A photo of bell hooks speaking into a microphone.





Best known for her work on gender, race, and class, University of Wisconsin graduate bell hooks was a prolific writer, speaker, and scholar.

bell hooks, who was born Gloria Jean Watkins to working-class parents in a racially segregated Kentucky community, later adopted the pen name bell hooks (intentionally lowercase) in tribute to her grandmother. An avid reader at a young age, she published her first poems in a Sunday School magazine. After graduating from high school, she studied English at Stanford University in California. She started writing her first book — Ain’t I a Woman: Black Women and Feminism, which examines racism and sexism from a Black woman’s perspective — when she was only 19; it became an influential feminist work when it was later published. hooks earned a master’s degree in English literature from UW-Madison in 1976 and taught college courses for several years before earning her doctorate from University of California, Santa Cruz, in 1983. She later taught at Yale University, Oberlin College, and City College of New York. In 2004, she was named Distinguished Professor in Residence in Appalachian Studies at Berea College in Kentucky, where she remained for the remainder of her career.

hooks wrote dozens of books. Many of them look at the connections — rather than the differences — among various kinds of oppression; one example is Feminism is for Everybody: Passionate Politics. She also wrote memoirs, volumes of poetry, and several children’s books focused on raising self-esteem — including Happy to Be Nappy, which praises Black girls’ hair. Her work, which also touches on love and spiritual healing, appeals to a wide range of people, and she often spoke to packed audiences. hooks’s life and work were celebrated in a “year of bell hooks” in 2014, at St. Norbert College in De Pere, Wisconsin. In 2015 she returned to St. Norbert for a weeklong residency that included a public dialogue with another famous feminist, Gloria Steinem.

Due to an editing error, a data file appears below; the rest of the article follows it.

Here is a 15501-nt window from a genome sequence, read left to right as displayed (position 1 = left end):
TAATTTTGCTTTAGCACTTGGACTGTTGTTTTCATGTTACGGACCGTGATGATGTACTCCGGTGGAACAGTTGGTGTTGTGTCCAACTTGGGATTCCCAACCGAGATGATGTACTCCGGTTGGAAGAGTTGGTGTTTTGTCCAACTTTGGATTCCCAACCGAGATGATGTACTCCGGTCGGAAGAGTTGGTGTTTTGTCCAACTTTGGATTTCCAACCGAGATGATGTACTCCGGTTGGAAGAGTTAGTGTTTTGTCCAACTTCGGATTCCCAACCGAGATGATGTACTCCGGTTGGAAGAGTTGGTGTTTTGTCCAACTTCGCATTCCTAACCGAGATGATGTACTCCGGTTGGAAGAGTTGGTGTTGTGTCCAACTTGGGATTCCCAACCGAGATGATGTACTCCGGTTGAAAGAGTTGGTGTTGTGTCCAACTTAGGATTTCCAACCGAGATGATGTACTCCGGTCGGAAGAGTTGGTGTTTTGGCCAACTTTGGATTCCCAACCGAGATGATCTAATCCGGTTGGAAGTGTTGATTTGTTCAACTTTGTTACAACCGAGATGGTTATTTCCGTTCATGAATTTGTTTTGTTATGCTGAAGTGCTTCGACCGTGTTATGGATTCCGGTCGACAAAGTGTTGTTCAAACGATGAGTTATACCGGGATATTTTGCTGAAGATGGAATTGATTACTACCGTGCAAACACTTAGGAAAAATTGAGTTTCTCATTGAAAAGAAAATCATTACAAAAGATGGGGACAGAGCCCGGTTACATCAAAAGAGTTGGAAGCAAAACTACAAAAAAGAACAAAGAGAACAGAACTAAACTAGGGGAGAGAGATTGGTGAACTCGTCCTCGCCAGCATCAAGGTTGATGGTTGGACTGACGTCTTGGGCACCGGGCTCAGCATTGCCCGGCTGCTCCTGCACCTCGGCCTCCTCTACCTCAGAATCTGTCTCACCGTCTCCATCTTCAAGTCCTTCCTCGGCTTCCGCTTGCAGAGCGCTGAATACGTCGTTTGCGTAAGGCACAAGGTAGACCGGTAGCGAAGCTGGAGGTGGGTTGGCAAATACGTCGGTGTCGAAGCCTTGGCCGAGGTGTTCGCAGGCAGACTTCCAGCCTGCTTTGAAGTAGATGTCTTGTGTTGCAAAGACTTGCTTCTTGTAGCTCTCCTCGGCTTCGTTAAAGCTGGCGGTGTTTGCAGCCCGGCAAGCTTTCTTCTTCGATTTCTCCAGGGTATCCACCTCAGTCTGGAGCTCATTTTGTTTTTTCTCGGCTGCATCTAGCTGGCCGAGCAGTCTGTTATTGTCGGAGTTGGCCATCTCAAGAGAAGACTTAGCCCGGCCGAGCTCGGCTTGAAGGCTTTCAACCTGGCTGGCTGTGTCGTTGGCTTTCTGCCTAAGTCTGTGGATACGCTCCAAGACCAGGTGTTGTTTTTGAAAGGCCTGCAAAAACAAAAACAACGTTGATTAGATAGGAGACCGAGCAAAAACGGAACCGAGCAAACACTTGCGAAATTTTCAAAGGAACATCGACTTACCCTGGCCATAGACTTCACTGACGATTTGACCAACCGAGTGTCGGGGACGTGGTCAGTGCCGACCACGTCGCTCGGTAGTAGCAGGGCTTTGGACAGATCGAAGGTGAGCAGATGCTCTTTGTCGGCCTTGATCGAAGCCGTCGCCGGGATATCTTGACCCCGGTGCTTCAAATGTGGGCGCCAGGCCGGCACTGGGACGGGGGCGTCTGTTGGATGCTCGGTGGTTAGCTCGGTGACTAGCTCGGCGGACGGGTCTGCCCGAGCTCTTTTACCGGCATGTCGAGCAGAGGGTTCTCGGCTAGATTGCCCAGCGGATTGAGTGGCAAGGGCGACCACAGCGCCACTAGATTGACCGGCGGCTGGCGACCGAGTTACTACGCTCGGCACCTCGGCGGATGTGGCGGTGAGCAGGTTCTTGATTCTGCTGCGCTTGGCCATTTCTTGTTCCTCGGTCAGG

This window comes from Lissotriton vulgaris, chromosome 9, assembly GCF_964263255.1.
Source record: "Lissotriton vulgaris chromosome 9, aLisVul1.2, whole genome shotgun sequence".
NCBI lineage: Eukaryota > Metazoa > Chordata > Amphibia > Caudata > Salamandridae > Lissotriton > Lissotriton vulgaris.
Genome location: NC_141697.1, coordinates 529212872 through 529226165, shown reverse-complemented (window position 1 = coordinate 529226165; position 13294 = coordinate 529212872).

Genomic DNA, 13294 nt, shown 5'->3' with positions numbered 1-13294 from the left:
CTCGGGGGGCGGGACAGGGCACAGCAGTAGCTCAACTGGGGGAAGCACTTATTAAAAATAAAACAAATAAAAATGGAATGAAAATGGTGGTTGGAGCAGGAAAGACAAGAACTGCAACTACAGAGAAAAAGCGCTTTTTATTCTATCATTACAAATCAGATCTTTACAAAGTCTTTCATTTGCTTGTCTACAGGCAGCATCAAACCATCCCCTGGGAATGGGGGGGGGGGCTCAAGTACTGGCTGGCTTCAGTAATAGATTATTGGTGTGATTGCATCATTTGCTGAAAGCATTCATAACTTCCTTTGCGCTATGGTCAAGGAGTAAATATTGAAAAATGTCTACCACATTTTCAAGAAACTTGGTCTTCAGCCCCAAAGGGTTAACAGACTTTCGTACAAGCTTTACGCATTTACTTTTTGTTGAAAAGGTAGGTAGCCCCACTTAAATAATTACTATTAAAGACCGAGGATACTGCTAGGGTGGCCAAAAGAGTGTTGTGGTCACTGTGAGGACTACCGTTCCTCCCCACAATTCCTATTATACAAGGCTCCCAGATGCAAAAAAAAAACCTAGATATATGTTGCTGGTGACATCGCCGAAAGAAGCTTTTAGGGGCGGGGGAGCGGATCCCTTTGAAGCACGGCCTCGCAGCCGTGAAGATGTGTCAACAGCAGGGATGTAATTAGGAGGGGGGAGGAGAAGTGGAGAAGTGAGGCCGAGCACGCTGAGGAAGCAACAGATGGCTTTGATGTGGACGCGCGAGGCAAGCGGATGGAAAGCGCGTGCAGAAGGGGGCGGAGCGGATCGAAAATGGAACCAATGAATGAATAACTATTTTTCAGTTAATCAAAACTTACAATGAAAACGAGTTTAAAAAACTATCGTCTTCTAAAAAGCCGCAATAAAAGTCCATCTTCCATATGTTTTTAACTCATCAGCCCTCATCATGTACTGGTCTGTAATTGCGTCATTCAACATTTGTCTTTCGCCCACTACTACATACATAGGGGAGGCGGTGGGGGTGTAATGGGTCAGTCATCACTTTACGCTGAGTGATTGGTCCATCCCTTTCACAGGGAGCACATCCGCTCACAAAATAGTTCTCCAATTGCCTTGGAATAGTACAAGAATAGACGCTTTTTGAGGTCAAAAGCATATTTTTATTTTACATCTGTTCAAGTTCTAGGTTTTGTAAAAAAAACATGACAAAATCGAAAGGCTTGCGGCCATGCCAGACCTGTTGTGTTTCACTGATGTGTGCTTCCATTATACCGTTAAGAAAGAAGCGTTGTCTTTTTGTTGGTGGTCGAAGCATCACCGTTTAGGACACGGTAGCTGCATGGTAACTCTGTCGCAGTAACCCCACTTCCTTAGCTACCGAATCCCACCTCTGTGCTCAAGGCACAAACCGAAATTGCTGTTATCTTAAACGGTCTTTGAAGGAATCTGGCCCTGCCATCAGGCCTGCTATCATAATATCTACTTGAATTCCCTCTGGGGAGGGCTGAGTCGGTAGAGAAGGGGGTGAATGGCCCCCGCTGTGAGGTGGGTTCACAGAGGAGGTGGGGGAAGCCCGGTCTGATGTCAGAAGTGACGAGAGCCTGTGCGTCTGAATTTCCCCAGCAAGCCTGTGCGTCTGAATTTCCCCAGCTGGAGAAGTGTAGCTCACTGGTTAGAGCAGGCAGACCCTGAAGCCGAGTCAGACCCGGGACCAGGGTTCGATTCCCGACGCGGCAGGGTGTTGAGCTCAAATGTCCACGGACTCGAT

bell hooks passed away on December 15, 2021, at her home in Berea, Kentucky.


bell hooks Center. Berea College.

bell hooks Institute. Berea College.

“bell hooks Residency 2015.” Cassandra Voss Center, St. Norbert College.

Cooper, Brittney. “Reaching for bell hooks in the Darkness.” The Cut. December 16, 2021.

hooks, bell. Appalachian Elegy: Poetry and Place. University Press of Kentucky, 2012.

hooks, bell. Bone Black: Memories of Girlhood. Henry Holt, 1996.

hooks, bell. Feminist Theory: From Margin to Center. South End Press, 1984.

hooks, bell. Talking Back: Thinking Feminist, Thinking Black. South End Press, 1989.

Risen, C. “bell hooks, Pathbreaking Black Feminist, Dies at 69.” The New York Times. December 15, 2021.

“Statement on the death of bell hooks from Berea College.” Berea College. December 15, 2021. 

“Year of bell hooks.” Cassandra Voss Center, St. Norbert College.